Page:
Three weeks before the massive Gulf oil rig explosion, U.S Coast Guard officials led an elaborate exercise in which they practiced their response to a major oil spill – one of four dry runs over the past decade that foreshadowed many of the weaknesses in coordination, communication, expertise and technology that are now hampering the federal response to the oil rig disaster in the Gulf of Mexico.
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According to interviews and after-action reports obtained in a joint investigation by ABC News and the Center for Public Integrity, the drills exposed flaws in the nation's readiness for what they termed an oil spill of national significance.
As early as 2002, the practice runs showed that oil companies not only lacked updated equipment to mount an effective response to a spill, but would need to be forced by the government to invest in better technology.
"Without requirements in place to require use of new response technologies they will not be developed and deployed adequately," said an after-action report from the summer 2002 drill that simulated an oil leak from a sunken rig in the Gulf of Mexico that was eerily similar to the current disaster. "There is little incentive for [oil companies] to invest in them and therefore, little incentive for technology companies to develop or refine these technologies further."
Those requirements were never forced on the companies and, as a result, the oil spill response underway in the Gulf is being mounted with booms and skimmers that some industry experts described as antiquated and of limited value.
"The technology that's being used on the surface is over 30 years old," said Jerome Milgram, a professor of marine technology at the Massachusetts Institute of Technology. "I can say this. I don't see any practical effect for putting out booms when the sea conditions are such that the booms are totally ineffective."
Yet, BP's "worst case" scenario for a huge oil spill in the Gulf relies heavily on being able to boom and skim a half million barrels a day, according to the oil spill response plan the company filed with federal regulators.
"That is fantasy and fraud," said Carl Pope, chairman of the Sierra Club. "These are not serious plans, and yet the government accepts them as a basis for drilling."
BP Oil Spill
The practice drills, conducted in 2002, 2004, 2007, and most recently in March, also exposed oil company fears about losing control of the information being released to the public during a major spill.
Several of the reports reference the industry's insistence on protecting "proprietary" information. Now, as oil continues to gush, BP America is refusing to make public its video feeds of the actual spill site, despite media and government requests. The feeds could help independent experts determine whether BP's estimate that the well is leaking 5,000 barrels of oil a day are realistic.
The nation has been gripped by scenes of a massive oil slick spreading across the Gulf of Mexico since the BP-operated Horizon Deepwater rig exploded April 20 and sank two days later — leaving behind a massive oil leak that has yet to be contained.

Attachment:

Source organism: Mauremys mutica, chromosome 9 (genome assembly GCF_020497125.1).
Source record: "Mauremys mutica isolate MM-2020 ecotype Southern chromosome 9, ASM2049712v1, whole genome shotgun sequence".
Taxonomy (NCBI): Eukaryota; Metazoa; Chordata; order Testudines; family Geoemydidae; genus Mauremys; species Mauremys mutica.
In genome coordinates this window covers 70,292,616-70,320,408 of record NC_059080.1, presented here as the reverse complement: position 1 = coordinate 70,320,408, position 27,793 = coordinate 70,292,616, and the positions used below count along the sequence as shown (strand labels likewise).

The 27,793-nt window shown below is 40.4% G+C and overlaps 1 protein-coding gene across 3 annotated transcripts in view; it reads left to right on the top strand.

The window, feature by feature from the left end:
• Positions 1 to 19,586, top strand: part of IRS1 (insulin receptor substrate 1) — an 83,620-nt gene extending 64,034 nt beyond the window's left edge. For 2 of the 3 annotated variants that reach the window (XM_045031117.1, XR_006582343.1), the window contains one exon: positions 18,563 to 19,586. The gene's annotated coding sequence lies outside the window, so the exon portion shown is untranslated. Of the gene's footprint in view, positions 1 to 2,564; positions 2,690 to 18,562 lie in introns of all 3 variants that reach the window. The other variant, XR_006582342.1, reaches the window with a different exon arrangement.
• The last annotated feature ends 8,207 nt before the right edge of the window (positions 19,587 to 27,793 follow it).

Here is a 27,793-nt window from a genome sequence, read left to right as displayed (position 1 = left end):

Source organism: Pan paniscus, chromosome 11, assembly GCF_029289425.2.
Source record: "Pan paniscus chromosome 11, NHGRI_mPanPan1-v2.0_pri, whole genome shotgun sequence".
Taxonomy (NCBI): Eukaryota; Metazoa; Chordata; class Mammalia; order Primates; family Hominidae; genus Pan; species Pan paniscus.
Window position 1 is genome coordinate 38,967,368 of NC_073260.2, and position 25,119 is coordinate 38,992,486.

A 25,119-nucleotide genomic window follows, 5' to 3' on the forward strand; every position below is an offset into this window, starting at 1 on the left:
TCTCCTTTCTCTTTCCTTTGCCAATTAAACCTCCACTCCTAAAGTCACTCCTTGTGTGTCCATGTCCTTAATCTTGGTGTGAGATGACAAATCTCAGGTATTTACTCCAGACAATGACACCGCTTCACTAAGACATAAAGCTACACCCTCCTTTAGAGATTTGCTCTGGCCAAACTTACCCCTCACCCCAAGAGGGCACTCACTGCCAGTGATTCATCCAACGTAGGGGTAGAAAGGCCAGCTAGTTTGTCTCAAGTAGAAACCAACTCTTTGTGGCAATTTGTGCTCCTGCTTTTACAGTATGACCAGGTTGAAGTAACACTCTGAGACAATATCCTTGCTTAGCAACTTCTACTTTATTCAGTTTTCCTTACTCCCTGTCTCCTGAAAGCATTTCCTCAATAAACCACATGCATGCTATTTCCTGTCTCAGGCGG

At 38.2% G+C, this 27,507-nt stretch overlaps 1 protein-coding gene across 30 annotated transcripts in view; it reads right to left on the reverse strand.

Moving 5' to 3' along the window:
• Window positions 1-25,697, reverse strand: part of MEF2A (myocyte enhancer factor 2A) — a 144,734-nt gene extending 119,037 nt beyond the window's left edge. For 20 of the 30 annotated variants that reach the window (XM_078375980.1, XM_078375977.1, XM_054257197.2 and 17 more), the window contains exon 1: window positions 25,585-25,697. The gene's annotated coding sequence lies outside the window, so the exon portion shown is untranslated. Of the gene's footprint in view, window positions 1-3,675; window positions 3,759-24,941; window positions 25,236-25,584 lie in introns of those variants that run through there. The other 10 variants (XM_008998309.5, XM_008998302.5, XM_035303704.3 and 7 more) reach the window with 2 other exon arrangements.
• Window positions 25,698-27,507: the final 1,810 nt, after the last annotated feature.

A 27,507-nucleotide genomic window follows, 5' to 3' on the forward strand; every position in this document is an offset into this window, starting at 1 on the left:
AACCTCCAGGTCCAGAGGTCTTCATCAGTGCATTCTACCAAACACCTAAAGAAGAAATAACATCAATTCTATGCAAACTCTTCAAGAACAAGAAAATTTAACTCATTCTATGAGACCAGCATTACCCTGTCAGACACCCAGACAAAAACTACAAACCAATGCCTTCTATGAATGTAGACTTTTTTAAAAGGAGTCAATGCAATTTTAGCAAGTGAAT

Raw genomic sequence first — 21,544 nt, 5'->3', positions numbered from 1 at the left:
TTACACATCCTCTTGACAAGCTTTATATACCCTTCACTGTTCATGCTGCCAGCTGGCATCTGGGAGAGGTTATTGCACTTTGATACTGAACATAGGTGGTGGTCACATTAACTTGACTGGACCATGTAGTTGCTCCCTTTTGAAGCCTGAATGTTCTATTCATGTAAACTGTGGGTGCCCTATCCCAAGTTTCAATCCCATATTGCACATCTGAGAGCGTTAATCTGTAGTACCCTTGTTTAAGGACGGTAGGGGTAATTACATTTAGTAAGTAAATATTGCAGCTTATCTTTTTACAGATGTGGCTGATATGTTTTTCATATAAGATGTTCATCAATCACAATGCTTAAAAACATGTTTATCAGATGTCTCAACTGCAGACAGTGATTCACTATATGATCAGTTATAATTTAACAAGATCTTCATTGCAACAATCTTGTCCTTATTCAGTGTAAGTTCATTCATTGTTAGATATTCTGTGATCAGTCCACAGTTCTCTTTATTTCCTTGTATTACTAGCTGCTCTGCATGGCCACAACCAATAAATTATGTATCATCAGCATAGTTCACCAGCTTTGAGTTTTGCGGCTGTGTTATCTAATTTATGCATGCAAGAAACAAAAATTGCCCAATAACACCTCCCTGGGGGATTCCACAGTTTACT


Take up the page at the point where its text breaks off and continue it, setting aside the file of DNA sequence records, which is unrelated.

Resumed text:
Since then, the government has faced questions about why it took so long to declare the spill an emergency, why it didn't use Pentagon planes sooner to spray dispersants, and why it didn't have a ready supply of specialized booms to contain and burn the growing oil slick.
And both industry and federal officials have been forced to scramble to develop on-the-fly, untested technological solutions — such as concrete and steel containment domes and well plugs made of shredded tires and golf balls — to try to contain the epic leak on the sea floor, more than a mile under water.
Oil industry officials told members of Congress Tuesday that new technology is being used to combat the ongoing spill. In response to questions, they identified the use of dispersants to attack the spill under water as a new approach that had been honed over the past several years. But they also acknowledged that a spill at this depth has presented them with problems they weren't prepared for.
"I think, after this is under control and thought about in hindsight, there will be some ideas about how to make the subsea intervention and response better," said BP America's chairman and president, Lamar McKay. "I think we're learning right now as we go."
U.S. officials said in interviews that the elaborate dry runs taught them important lessons that are making the ongoing response stronger and more effective. But they also acknowledged that they have yet to resolve some of the persistent problems related to communication, coordination and technology – problems that surfaced during the drill conducted March 24-25 in New England, simulating a response to an oil tanker leaking 18 million gallons of crude after a collision off the coast of Maine.
"Every exercise you do, you come out with the question of whether your communication skills are up to the challenge," Coast Guard Lt. Kelly Dietrich said in an interview.
But Dietrich said the Coast Guard and its federal allies have made steady improvement through the training exercises and don't deserve some of the criticisms that have been raised by lawmakers and residents in the Gulf.
"We always go out with full force," she said. "It always seems to the public that it seems slow because most people aren't involved in the preparatory work."
For more on the government's preparations for a major oil spill off the U.S. coast, visit the Center for Public Integrity.
John Solomon and Aaron Mehta are reporters with the Center for Public Integrity, a nonprofit investigative journalism organization.
ABC News' Asa Eslocker contributed to this report. Click Here for the Blotter Homepage.